"Sensor-in-fibre" optical probes for molecular sensing in the gastrointestinal tract of murine models

Authors: Azzi, Victor
Advisor: Boudreau, DenisMarette, André
Abstract: Obesity and cardiometabolic diseases (CMD) are major public health issues among Canada’s northern population and throughout the world. It is believed that the exponential rise in CMD incidence is due to numerous environmental factors, which are driving important changes in the gut microbiome. This microbial community which populates our intestinal tract plays a key role in nutrient and energy metabolism, but can also drive pathogenic mechanisms when its interaction with the host is disrupted. This understanding has highlighted the lack of predictive tools and biomarkers for rapid and efficient diagnostic of various diseases within the medical field. Current analysis of the gut microbiota is mostly based on sequencing technologies to determine microbial composition and gene expression, while functional analyses are limited to surrogate markers of microbial activities through stool metabolites. The goal of this study is to develop a “Sensor-in-Fibre” probe with the capacity to detect key microbiome-derived molecules relevant to CMD pathogenesis in real time in vivo. The optical probe takes advantage of evanescent fields generated on its peripheral interface to excite species-selective surface-grafted sensing nanomaterials that have varying fluorescent properties based on the target molecules present in the surrounding environment. As a model system, FITC functionalized with (3-aminopropyl)triethoxysilane was grafted on the periphery of an optical fiber, leading to qualitative pH measurements revealed through fluorescence emission qualities. These measurements are possible due to the use of a mobile signal collection apparatus in conjunction with custom software made to enable a non-expert technician to use it. The experimental results demonstrate that, with the appropriate preparation, it is possible to quantitatively measure pH with this probe structure in vitro and preliminary studies suggest that the probe is also capable of measuring pH in vivo in real time.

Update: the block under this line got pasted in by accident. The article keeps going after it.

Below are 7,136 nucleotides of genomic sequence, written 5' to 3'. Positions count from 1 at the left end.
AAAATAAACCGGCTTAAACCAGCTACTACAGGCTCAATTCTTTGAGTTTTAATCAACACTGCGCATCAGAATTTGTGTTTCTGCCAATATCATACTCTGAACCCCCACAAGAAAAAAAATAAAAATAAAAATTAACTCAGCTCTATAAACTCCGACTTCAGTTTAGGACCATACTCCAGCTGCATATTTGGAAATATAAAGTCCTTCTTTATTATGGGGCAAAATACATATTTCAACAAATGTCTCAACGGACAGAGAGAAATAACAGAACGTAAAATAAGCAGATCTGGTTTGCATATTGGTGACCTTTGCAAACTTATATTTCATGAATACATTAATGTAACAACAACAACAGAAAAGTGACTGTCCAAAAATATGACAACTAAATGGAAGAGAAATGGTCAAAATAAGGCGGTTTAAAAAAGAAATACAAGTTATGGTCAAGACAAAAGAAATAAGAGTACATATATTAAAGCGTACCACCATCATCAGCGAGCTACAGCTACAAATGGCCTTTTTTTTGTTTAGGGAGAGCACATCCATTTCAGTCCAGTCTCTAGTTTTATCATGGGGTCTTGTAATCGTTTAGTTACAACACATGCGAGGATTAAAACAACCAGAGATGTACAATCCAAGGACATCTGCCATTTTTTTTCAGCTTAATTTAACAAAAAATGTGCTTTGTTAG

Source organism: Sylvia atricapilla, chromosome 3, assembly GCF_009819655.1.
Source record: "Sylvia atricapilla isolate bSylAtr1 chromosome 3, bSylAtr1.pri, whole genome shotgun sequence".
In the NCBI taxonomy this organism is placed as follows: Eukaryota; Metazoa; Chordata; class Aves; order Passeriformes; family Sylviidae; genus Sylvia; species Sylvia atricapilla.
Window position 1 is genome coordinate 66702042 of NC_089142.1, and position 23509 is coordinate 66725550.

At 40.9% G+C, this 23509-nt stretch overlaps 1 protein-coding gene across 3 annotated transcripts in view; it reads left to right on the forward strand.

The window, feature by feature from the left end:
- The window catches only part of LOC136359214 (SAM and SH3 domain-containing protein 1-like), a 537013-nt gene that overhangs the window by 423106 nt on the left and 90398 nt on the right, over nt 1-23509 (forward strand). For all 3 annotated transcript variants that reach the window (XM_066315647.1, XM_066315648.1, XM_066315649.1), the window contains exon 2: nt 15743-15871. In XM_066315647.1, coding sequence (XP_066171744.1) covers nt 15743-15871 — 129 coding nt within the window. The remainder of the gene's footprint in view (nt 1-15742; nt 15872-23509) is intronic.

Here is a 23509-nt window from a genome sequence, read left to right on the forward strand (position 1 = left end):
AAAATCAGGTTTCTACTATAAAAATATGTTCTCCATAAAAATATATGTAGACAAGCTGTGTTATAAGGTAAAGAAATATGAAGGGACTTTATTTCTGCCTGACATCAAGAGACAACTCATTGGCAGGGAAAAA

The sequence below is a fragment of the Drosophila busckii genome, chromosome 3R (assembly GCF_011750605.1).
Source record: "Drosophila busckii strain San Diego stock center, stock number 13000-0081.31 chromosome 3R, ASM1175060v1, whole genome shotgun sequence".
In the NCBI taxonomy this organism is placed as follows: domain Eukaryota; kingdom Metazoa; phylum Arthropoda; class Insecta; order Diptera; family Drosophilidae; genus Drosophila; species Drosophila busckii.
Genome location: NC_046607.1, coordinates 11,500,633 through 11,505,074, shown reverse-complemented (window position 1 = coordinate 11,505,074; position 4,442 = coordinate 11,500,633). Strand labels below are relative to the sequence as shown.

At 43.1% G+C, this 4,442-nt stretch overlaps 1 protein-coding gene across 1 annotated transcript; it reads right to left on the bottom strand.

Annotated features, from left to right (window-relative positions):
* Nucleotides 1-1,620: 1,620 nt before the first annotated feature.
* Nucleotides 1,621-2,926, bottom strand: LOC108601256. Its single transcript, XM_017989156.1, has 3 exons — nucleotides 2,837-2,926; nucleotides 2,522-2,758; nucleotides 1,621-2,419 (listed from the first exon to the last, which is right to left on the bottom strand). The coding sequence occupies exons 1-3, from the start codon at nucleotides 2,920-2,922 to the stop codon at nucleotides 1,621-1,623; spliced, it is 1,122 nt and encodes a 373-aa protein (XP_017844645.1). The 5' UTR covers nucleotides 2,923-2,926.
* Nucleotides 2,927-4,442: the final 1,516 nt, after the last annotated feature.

Document Type: Mémoire de maîtrise
Issue Date: 2019
Open Access Date: 20 December 2019
Permalink: http://hdl.handle.net/20.500.11794/37631
Grantor: Université Laval
Collection:Thèses et mémoires

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